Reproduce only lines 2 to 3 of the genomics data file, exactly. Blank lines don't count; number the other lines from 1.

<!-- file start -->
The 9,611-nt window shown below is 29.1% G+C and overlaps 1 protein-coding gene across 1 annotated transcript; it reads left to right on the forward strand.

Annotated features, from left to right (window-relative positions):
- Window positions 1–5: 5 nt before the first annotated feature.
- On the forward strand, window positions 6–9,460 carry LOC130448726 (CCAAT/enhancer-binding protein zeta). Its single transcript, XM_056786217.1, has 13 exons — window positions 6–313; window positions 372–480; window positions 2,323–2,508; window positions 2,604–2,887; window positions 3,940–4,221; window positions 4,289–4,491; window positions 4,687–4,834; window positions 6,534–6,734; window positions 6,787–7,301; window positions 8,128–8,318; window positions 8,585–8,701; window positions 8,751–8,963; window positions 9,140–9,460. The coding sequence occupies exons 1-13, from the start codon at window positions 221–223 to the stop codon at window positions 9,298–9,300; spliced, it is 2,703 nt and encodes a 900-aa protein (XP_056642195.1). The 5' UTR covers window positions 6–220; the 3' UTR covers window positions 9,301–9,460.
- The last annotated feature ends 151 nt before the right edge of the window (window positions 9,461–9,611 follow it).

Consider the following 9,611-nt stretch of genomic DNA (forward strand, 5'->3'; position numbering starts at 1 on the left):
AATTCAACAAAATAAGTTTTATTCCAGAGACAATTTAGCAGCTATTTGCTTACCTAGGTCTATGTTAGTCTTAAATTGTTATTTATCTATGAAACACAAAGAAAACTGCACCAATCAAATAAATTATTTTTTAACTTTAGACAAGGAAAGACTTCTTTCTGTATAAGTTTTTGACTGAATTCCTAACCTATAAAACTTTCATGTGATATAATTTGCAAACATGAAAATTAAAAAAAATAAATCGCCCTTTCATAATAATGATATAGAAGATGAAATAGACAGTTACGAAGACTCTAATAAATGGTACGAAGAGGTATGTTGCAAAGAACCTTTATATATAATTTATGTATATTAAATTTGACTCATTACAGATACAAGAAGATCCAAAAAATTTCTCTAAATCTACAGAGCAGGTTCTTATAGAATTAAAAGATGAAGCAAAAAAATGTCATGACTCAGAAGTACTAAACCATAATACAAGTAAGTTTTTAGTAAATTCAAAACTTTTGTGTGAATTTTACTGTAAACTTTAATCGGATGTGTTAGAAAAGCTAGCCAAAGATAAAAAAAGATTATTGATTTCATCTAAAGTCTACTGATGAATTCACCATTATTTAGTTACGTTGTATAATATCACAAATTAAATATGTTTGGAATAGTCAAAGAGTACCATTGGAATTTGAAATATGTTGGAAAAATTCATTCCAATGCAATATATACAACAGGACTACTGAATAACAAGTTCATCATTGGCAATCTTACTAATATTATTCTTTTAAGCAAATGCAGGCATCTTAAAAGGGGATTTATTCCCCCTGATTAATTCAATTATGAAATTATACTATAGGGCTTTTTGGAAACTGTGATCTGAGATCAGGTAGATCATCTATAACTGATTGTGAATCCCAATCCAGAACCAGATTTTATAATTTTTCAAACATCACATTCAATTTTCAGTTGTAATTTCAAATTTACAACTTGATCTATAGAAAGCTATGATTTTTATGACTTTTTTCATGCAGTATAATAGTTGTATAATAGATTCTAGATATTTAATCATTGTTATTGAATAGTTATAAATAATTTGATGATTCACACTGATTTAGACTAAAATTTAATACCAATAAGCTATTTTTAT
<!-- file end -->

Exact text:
Annotated features, from left to right (window-relative positions):
- Window positions 1–5: 5 nt before the first annotated feature.